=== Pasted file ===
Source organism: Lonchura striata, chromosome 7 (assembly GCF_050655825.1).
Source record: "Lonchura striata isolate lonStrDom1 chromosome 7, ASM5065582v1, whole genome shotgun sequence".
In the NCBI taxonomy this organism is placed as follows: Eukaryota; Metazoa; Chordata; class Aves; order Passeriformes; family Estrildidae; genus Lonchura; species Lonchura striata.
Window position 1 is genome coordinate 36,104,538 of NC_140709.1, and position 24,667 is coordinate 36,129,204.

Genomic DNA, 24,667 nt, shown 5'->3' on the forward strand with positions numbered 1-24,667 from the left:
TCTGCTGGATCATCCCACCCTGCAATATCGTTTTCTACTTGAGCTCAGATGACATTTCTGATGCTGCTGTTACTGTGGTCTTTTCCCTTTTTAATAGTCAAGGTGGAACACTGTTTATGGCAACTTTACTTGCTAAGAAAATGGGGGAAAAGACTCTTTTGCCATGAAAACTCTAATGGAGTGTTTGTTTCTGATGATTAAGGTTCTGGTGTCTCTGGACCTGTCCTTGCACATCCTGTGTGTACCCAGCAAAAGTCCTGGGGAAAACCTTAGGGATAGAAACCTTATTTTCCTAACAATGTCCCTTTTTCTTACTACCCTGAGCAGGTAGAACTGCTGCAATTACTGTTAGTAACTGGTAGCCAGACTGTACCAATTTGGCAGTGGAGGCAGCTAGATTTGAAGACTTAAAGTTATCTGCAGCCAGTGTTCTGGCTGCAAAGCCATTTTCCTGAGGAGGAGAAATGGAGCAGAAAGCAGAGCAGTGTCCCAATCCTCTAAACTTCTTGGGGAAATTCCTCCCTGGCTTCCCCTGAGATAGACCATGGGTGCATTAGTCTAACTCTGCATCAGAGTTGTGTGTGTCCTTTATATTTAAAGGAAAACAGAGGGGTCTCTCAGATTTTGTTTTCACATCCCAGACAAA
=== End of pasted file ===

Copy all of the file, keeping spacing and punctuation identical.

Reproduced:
Source organism: Lonchura striata, chromosome 7 (assembly GCF_050655825.1).
Source record: "Lonchura striata isolate lonStrDom1 chromosome 7, ASM5065582v1, whole genome shotgun sequence".
In the NCBI taxonomy this organism is placed as follows: Eukaryota; Metazoa; Chordata; class Aves; order Passeriformes; family Estrildidae; genus Lonchura; species Lonchura striata.
Window position 1 is genome coordinate 36,104,538 of NC_140709.1, and position 24,667 is coordinate 36,129,204.

Genomic DNA, 24,667 nt, shown 5'->3' on the forward strand with positions numbered 1-24,667 from the left:
TCTGCTGGATCATCCCACCCTGCAATATCGTTTTCTACTTGAGCTCAGATGACATTTCTGATGCTGCTGTTACTGTGGTCTTTTCCCTTTTTAATAGTCAAGGTGGAACACTGTTTATGGCAACTTTACTTGCTAAGAAAATGGGGGAAAAGACTCTTTTGCCATGAAAACTCTAATGGAGTGTTTGTTTCTGATGATTAAGGTTCTGGTGTCTCTGGACCTGTCCTTGCACATCCTGTGTGTACCCAGCAAAAGTCCTGGGGAAAACCTTAGGGATAGAAACCTTATTTTCCTAACAATGTCCCTTTTTCTTACTACCCTGAGCAGGTAGAACTGCTGCAATTACTGTTAGTAACTGGTAGCCAGACTGTACCAATTTGGCAGTGGAGGCAGCTAGATTTGAAGACTTAAAGTTATCTGCAGCCAGTGTTCTGGCTGCAAAGCCATTTTCCTGAGGAGGAGAAATGGAGCAGAAAGCAGAGCAGTGTCCCAATCCTCTAAACTTCTTGGGGAAATTCCTCCCTGGCTTCCCCTGAGATAGACCATGGGTGCATTAGTCTAACTCTGCATCAGAGTTGTGTGTGTCCTTTATATTTAAAGGAAAACAGAGGGGTCTCTCAGATTTTGTTTTCACATCCCAGACAAA